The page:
Another international best practice in education: Finland
Finland Fast Facts
- Only 3.8% of Finland’s population of 5.3 million is foreign-born, which makes for a relatively homogenous society in a small country.
- Teachers in Finland are well-trained and highly respected, and recruited from the top 10% of graduates.
- Because of the flexible national core curriculum that functions as a framework, Finnish teachers are able to design their own curriculum and choose their own textbooks.
- Finnish schools are typically small in size, and the administrators share teaching responsibilities.
- Finnish schools provide a broad array of services, including a hot meal for every student daily, health and dental care, and psychological guidance.
- About 40% of students in Finnish secondary schools receive some kind of special intervention. School faculties include a “special teacher” who is assigned to identify student who need extra help and then provide it.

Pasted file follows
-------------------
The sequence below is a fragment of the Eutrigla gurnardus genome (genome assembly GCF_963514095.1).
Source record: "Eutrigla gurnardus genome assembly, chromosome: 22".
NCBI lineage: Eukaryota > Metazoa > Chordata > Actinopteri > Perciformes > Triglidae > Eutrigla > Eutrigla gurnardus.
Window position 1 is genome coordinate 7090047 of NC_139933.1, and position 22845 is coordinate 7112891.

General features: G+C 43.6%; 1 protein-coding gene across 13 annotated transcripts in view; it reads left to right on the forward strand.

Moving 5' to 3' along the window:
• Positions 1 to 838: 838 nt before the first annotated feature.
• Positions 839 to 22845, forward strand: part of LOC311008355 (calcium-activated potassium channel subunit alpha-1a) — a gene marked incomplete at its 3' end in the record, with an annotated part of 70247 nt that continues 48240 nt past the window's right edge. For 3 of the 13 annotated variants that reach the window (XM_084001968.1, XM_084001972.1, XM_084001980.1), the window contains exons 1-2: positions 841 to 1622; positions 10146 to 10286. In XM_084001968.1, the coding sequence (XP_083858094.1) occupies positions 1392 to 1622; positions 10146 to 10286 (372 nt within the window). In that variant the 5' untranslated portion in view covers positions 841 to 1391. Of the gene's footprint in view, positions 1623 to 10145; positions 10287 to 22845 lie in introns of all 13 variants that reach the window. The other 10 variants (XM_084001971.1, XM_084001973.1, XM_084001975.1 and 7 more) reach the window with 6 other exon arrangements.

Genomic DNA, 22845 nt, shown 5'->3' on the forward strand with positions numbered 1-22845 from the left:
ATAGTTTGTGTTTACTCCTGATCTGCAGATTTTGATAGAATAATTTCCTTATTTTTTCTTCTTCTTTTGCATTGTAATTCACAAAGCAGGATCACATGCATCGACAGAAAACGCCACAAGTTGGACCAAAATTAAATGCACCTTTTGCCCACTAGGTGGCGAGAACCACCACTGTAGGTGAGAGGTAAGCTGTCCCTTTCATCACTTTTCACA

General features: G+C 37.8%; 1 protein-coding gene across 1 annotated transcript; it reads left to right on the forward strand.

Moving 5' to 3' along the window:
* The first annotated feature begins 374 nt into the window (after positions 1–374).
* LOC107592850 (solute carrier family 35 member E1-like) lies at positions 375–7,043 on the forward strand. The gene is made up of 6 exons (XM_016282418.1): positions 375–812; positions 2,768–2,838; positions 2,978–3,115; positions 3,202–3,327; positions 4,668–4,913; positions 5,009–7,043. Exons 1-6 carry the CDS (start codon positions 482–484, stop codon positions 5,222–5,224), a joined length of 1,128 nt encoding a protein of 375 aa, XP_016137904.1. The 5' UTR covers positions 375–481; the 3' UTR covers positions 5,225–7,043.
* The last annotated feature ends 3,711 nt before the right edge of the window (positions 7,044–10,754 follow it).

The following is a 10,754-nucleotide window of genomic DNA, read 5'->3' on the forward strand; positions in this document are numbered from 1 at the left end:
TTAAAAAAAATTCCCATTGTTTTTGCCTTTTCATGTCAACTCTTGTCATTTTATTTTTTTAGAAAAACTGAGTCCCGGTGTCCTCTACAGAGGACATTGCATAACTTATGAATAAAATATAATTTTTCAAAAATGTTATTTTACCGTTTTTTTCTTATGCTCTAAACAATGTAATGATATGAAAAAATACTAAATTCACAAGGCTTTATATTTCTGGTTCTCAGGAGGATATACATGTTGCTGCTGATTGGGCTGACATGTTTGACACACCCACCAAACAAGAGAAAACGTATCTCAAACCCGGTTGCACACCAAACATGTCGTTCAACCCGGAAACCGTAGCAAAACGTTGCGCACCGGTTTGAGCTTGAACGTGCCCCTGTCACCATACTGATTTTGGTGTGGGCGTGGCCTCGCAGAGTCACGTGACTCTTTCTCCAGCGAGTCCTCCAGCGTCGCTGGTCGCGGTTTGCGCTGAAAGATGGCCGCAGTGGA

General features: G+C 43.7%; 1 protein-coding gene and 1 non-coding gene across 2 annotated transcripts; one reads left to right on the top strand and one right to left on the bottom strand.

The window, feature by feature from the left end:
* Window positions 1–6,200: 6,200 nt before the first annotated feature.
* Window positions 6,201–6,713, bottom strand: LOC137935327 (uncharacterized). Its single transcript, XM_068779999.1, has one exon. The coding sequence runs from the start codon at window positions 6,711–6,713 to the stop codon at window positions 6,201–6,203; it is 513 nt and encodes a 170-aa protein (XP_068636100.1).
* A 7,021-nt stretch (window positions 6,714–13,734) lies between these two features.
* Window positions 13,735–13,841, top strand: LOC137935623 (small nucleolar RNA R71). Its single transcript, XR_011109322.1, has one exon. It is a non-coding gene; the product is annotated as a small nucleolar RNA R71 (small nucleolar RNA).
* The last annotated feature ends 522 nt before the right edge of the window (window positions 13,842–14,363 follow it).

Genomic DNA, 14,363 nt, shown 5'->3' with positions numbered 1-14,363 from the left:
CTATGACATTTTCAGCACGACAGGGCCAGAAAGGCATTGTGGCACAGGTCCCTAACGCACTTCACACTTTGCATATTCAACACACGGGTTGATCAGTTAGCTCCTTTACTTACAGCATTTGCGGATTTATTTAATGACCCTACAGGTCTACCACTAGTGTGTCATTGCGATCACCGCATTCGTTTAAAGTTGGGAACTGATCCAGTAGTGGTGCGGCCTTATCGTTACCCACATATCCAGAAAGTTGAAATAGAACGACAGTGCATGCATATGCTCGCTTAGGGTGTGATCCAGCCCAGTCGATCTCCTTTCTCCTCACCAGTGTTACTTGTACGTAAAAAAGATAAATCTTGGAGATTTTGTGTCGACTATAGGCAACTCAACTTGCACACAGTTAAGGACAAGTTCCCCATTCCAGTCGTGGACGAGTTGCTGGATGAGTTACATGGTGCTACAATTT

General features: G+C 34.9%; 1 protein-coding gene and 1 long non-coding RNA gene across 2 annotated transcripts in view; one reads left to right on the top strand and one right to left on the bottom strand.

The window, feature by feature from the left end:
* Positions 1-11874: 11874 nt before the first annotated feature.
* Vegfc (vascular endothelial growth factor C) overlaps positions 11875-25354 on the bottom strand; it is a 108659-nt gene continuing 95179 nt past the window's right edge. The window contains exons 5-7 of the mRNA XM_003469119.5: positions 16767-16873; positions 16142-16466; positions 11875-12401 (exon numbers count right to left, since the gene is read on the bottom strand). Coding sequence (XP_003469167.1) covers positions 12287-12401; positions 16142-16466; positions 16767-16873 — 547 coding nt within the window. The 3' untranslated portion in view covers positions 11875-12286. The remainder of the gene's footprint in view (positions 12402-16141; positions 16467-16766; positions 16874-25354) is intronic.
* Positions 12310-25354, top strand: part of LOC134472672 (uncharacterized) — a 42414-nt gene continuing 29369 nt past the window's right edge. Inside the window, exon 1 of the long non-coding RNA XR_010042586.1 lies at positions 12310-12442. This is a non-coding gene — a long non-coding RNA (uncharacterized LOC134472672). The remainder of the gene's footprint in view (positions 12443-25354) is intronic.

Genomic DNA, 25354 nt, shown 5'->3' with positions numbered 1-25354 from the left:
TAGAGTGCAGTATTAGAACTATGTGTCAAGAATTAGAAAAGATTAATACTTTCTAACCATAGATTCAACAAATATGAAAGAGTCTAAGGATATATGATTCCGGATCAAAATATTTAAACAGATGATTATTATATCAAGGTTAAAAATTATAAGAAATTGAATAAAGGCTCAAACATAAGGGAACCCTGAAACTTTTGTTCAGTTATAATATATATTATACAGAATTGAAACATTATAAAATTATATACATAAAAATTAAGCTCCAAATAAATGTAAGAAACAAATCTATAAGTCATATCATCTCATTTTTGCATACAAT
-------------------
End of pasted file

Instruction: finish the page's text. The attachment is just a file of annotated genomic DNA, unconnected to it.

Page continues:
- Upper secondary schools in Finland employ a modular structure that enables students to design their own learning programs based on their individual needs and interests.
- Finland’s graduation rate for upper secondary students was 93% in 2008.
- On the last three Programme for International Student Assessment (PISA) tests (given in 2003, 2006, and 2009), Finland has scored either first or second out of all OECD countries for all three measures: scientific literacy, math literacy, and reading literacy. (Source: Finland’s Ministry of Education and Culture)